Written by Betty Wood
13 Saturday 13th August 2011

Katie, you were previously in Galaxy with Austra bandmate Maya Postepski. How did Austra form?

Austra is the result of my solo project becoming a more collaborative effort. When I started making computer music, Maya would tour with me as my drummer. Over time she started helping with writing and arrangements, and we acquired more musicians, so it made sense to change the name to something that was more inclusive.

Often you're categorised along side the likes of Zola Jesus, Anna Calvi and The Knife, the latter of which actually served as inspiration when you were getting into music production - now the band is releasing material, how far are these comparisons useful and how much are they an annoyance?

I think they are useful. We are a new band and inevitably will be compared to artists because we haven't yet established ourselves and our own personal sound. I'm happy to be compared to artists that we like, and that we are influenced by.

You've talked very publicly about your sexuality and how it informs your music. Has being out increased the expectations and pressure from your gay fan base or has it been completely empowering?

I believe that being out in the public was a great decision for my band. Gays all over the world are so appreciative and so receptive to what we are doing. It works out for us, because now there is always a large gay audience at all of our shows so we don't have to search for the gay bars in every city, and personally I think they make the best fans.

You grew up singing opera and playing viola and piano but changed track when you discovered punk; are you still a punk fan? Or has that given way to electronica?

I didn't discover only punk when I made the transition – there were lots of different types of music. The most influential to me at that time were Bjork and Nine Inch Nails who both make electronic music. I jumped right into electronics at the age of 18, even before I started writing music in galaxy. Electronic music seemed closer to classical music to me than rock or punk so I felt at home in that world.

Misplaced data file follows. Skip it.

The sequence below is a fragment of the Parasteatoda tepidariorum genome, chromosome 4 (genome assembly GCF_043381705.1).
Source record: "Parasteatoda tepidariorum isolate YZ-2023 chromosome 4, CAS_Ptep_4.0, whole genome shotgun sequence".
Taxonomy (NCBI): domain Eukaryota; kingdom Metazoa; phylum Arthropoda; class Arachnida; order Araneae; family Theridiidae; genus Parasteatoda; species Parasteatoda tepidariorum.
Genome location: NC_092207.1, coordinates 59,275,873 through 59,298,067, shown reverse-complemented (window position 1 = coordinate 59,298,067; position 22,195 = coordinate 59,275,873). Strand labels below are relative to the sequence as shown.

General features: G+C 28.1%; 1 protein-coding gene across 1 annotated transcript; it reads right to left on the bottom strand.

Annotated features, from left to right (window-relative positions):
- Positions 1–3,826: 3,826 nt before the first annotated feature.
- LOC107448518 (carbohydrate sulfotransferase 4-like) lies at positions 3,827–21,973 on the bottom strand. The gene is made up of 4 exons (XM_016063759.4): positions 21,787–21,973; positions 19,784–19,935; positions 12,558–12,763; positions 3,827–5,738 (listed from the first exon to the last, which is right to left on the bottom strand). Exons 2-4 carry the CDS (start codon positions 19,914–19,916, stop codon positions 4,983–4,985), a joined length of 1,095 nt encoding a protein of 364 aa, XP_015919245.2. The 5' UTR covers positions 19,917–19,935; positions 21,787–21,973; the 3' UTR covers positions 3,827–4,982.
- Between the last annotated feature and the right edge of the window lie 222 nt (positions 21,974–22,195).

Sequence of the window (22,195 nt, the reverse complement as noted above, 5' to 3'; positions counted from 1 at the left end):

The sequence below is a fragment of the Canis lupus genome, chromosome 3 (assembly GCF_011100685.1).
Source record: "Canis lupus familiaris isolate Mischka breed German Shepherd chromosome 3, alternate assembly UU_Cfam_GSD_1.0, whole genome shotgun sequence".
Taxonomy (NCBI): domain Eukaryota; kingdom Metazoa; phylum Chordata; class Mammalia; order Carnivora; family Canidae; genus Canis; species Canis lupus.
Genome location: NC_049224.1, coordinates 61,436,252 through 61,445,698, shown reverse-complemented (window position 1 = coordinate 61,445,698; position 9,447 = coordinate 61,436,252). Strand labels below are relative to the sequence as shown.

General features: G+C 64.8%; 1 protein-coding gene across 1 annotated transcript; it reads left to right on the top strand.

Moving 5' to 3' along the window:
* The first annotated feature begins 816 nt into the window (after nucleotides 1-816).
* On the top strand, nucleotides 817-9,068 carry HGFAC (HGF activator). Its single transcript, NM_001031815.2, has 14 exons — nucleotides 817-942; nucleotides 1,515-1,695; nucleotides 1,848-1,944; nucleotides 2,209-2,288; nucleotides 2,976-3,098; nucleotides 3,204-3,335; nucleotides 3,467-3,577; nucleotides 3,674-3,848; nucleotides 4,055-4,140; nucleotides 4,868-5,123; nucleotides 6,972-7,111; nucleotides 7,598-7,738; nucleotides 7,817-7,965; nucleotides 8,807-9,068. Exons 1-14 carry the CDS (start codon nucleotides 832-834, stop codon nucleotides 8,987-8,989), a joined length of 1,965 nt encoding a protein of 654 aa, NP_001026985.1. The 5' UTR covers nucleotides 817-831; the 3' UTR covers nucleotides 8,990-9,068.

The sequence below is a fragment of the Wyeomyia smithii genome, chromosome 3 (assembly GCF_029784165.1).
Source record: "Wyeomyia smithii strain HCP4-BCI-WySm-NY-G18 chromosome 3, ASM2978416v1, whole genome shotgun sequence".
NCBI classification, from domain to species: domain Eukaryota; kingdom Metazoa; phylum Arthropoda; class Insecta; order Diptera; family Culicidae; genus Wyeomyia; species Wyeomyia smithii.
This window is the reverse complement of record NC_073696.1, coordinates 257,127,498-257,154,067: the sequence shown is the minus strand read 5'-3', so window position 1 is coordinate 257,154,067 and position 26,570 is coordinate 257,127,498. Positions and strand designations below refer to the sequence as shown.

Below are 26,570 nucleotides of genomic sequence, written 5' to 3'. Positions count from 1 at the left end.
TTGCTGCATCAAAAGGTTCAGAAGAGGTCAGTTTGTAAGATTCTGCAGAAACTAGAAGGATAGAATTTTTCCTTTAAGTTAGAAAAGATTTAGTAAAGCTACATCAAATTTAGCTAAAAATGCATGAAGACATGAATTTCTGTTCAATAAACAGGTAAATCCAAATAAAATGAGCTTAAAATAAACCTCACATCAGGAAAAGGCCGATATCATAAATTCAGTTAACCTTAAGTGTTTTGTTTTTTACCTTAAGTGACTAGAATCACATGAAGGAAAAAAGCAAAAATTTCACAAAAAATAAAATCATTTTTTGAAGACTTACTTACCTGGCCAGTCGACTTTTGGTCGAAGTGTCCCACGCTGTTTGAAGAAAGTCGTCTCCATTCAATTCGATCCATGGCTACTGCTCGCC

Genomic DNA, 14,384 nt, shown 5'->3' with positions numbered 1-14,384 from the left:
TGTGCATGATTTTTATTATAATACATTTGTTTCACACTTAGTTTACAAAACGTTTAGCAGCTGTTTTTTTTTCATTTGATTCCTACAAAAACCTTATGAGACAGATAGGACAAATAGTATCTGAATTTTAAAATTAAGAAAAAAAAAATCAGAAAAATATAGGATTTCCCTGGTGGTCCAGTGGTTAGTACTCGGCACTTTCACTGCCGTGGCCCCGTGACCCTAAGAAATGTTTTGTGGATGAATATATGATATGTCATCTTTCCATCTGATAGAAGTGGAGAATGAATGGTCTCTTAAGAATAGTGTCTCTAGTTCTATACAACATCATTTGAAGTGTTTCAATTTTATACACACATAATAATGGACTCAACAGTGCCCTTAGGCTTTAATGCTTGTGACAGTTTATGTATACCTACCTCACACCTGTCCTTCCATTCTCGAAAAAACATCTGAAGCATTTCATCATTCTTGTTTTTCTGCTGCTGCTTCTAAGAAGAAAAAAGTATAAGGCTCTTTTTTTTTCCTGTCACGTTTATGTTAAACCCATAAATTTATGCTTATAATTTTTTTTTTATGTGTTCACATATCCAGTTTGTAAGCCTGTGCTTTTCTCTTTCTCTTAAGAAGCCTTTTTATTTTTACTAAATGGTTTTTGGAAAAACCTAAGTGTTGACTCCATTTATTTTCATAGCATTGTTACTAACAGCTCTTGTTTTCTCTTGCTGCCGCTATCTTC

AUSTRA "Beat and the Pulse" by domino

The music video for Beat and the Pulse (directed by Claire Edmondson) caused a bit of a stir on Youtube because of the nudity. Equally the webbed skin and sexualisation of the models made certain facets of the internet uncomfortable, which is sort of ironic given that the most flesh shown is the odd boob and the internet itself is a hot-bed of pornography and women being objectified sexually in a far more negative way. How much input did the band get on the video?

Claire was really the brains behind that video. It was her concept and her interpretation. I liked the idea of having my band surrounded by lots of women, almost a mockery of the usual boy-band flanked by models image, but we were careful that the women were celebrated for their sexuality rather than exploited. It was shot with a female eye, not a male one, and I think it’s quite apparent and the reason it feels so honest.

You've talked about 'dressing up' when you perform and creating an onstage persona - how different is that persona to the Katie Stelmanis who pops to the grocery store or catches a bus?

I am generally a pretty quiet person, I am not brilliant and socializing, but being on stage feels very comfortable and very natural. I wouldn't say I'm a completely different person, but I'm definitely a person with less reservation who loves to perform.

Austra release their next single from the album Feel It Break, Spellwork from 5 September. Visit their website for more details.

Don't Panic attempt to credit photographers and content owners wherever possible, however due to the sheer size and nature of the internet this is sometimes impractical or impossible. If you see any images on our site which you believe belong to yourself or another and we have incorrectly used it please let us know at and we will respond asap.